const toggleKey = makeUpdater(previous => !previous);
const incrementKey = makeUpdater(previous => previous + 1);
// Or the same without makeUpdater
const toggleKey = key => state => ({[key] : !state[key]});
const incrementKey = key => state => ({[key] : state[key] + 1});

If this is is something totally new for you I can recommend these video tutorials by Fun Fun Function. Here are a few to get you started:
Higher-order functions:

Deprecated componentWillReceiveProps!

ComponentWillReceiveProps has been deprecated and you should update their usage to componentDidUpdate. It will stop working at React 17. Read more about this and other (componentWillMount, componentWillUpdate) now legacy lifecycle methods from official React docs:
Example for refactoring:

componentWillReceiveProps(nextProps) {
  if ( !== {
// replace with:
componentDidUpdate(prevProps) {
  if ( !== {

Inspect the DOM right before render updates it (React 16.3)

Read the current DOM state right before the changes from VDOM are to be reflected in the DOM. It can be done using getSnapshotBeforeUpdate lifecycle method.
Example: Before the component gets a new render, detect if the user hasn’t scrolled the scrollbar all the way to the bottom.

getSnapshotBeforeUpdate() {
  const { clientHeight, scrollTop, scrollHeight } = document.documentElement;
  return { scrollNotBottom: clientHeight + scrollTop < scrollHeight }
componentDidUpdate(prevProps, prevState, snapshot) {
  const { scrollNotBottom } = snapshot;

Fragment or array (React 16.2)

Keep semantics clear. Don’t add unnecessary elements that just increase complexity (and complicate your CSS). Instead of adding extra wrappers (like <div>’s) now you can also return a Fragment or an array.

import React, { Component, Fragment } from 'React';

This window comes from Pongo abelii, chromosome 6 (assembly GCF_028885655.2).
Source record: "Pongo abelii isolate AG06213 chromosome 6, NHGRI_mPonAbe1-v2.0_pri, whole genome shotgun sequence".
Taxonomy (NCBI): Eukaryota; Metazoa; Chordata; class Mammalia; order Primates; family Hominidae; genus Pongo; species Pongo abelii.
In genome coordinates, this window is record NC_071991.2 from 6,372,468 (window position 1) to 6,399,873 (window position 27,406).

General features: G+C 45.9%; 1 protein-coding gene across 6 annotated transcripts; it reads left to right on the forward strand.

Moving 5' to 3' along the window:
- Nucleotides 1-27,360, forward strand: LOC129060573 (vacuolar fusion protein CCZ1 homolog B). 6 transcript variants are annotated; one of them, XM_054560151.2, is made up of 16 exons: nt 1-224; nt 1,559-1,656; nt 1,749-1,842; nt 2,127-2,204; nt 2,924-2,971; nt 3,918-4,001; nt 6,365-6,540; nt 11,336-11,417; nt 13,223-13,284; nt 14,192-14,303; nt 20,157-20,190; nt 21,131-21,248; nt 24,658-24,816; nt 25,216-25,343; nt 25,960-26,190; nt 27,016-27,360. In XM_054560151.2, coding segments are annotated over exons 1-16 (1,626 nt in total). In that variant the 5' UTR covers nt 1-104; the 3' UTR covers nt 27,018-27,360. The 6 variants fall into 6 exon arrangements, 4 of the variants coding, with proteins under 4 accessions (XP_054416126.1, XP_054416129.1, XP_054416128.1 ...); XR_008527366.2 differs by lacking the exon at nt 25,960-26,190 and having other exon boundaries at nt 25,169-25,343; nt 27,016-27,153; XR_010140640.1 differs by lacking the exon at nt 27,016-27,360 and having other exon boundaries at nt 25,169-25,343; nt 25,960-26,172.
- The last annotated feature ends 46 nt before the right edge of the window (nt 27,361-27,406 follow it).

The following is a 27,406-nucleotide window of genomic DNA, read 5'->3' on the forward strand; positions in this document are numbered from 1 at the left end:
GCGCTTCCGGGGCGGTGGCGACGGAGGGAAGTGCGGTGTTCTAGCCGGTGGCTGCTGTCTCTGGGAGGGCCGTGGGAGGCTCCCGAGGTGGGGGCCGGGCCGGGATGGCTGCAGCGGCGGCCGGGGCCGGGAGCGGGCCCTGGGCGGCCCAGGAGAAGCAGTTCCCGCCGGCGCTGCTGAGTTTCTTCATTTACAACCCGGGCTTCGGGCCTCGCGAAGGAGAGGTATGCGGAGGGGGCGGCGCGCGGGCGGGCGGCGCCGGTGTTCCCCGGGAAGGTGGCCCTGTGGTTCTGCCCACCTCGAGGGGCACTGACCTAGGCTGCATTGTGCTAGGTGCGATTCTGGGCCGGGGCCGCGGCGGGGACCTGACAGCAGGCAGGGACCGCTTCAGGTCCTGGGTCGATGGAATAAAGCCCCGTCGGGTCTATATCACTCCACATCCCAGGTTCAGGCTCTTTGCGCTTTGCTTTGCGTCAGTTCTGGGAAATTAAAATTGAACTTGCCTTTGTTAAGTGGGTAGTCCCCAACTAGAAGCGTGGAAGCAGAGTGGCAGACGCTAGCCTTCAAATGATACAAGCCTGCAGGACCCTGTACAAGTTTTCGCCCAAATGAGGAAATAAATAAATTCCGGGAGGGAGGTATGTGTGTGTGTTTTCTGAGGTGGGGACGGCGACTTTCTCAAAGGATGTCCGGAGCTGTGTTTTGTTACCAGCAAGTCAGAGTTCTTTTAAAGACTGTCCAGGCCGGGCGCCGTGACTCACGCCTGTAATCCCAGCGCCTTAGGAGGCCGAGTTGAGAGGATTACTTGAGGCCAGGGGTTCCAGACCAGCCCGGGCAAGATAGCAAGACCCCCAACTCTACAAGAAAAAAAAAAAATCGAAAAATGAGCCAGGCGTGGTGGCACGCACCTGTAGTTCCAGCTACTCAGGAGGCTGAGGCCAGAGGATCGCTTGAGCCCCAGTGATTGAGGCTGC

return (
    {this.props.title} {this.state.count}
    <p>{, i) =>
      <Fragment key={i}>{i > 0 && ', '}{desc}</Fragment>
return (
    {this.props.title} {this.state.count}
    <p>{, i) =>
      <Fragment key={i}>{i > 0 && ', '}{desc}</Fragment>
return [
  this.props.title },
  this.state.count },
  <p>{ => i > 0 ? `, ${desc}` : desc)}</p>

ErrorBoundary (React 16.0)

Create ErrorBoundary component and log your errors. Introduced at the React official docs:

const logError = (error, info) => ...
class ErrorBoundary extends React.Component {
  state = {
    hasError: false
  componentDidCatch(error, info) {
    logError(error, info)
    this.setState({ hasError: true });
  render() {
    return this.state.hasError
<ErrorBoundary fallbackComponent={IHasErrorHere}>
  <HereMyComponent />

Compound components, render prop, higher order components

A modern React developer should also learn how to make compound components, render prop, higher order components and other fancy patterns. Here’s a really good post briefly explaining them:
Example: Figure out how much the document is scrolled vertically and pass it to a CSS custom property.

class ScrollY extends Component {
  state = { y: 0 }
  handleWindowScroll = () => {
    this.setState({ y:  Math.round(window.scrollY) });
  componentDidMount() {
  componentWillUnmount() {
  render() {
    return this.props.render(this.state.y);
// Usage
<div className="app">
  <ScrollY render={y =>
    <div style={{ '--scroll-y': y }}>
      <p>Here some long scrollable content</p>
  } />

Experimental bonus: optional chaining (with Babel 7)

Babel 7 has a new plugin called babel-plugin-transform-optional-chaining that is based on ECMAScript TC39 proposal. Now instead of checking for null or undefined of every nested object separately, you can just chain them like this:

const baz = obj?.foo?.bar?.baz;
const fromArray = state?.team?.users?.[0];
const func = state?.user?.getAge?.();